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We are proud to announce the opening of our fourth Residential Facility: Cheyenne House
D'Amore is now in Network with MHN Health Net Insurance
D'Amore is now in Network with MHN Health Net Insurance
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Postpartum Depression Treatment

Postpartum Depression Treatment Center in California

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    D'Amore and Postpartum Depression

    Being a new mom is hard. Taking care of a newborn is hard. Having a baby is hard.  A postpartum woman is going to feel down whether it’s from all the hormones, happiness, exhaustion, figuring out how to take care of this new life… but how do you know when it’s more than the baby blues? What is postpartum depression? How can you spot it, and how can you help? If you don’t know what to do when you or someone you know might be experiencing symptoms of postpartum depression, D’Amore Mental Health can help.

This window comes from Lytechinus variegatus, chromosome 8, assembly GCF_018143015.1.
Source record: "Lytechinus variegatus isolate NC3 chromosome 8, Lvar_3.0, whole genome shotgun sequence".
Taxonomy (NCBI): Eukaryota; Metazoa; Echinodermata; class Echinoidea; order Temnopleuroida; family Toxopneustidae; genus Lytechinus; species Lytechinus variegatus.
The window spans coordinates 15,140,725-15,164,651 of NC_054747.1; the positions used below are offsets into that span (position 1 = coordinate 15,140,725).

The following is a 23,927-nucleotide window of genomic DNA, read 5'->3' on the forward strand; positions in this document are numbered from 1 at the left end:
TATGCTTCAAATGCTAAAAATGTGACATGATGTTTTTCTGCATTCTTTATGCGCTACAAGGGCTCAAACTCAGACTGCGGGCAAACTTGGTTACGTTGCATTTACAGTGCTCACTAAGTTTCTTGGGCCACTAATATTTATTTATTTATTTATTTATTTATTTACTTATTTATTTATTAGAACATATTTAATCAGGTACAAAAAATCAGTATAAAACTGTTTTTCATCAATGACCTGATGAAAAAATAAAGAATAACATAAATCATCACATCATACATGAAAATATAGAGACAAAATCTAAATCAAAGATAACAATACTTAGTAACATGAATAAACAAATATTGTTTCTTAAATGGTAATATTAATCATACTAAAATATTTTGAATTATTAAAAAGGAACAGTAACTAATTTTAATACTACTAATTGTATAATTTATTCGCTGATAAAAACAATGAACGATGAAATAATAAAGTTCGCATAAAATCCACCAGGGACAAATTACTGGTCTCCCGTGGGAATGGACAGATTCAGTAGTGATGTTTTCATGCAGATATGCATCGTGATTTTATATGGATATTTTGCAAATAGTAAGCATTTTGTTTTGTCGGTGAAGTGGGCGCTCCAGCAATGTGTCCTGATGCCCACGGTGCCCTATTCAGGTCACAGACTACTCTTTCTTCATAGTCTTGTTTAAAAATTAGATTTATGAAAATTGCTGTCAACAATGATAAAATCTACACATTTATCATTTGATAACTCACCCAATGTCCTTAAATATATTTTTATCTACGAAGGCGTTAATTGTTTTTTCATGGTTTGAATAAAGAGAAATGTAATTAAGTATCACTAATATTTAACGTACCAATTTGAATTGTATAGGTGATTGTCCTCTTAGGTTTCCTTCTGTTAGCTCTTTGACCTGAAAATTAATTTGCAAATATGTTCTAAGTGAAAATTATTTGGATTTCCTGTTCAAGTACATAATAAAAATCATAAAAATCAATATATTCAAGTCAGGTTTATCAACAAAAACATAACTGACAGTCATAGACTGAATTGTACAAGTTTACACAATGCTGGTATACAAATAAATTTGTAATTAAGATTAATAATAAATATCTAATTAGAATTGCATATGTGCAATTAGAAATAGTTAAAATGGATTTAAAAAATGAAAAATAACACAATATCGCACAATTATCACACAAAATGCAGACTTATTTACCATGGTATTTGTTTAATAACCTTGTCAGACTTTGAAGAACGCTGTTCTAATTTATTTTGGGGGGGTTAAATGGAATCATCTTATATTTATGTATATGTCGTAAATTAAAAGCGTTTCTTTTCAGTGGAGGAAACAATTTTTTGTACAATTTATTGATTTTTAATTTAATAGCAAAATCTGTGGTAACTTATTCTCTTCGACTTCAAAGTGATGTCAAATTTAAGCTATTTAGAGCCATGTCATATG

Partnering With D'Amore

    If you’re ever wondering what working with D’Amore Mental health is like, feel free to check us out on Instagram or read some of our most frequently asked questions.  We understand choosing a mental health treatment center in Orange County is a big commitment. These resources could provide insight on receiving mental health treatment and beginning your new life full of health and wellness with D’Amore.

    What Are Baby Blues?

    It’s not uncommon to have mood swings after you give birth. Your body is going through a lot. You just grew a human for 40 weeks and then pushed them out of your body! Your hormones are running wild.  You aren’t getting much sleep with a newborn around. You might cry a lot, be a little sad or anxious – you are taking care of a brand new life now!

    These things are completely normal, and they’re called the baby blues. These feelings will be pretty extreme in the first few weeks and then they will taper off. By six weeks you should feel pretty much back to normal, or your new normal with this cute little baby around.  The baby blues affect about 80 percent of mothers.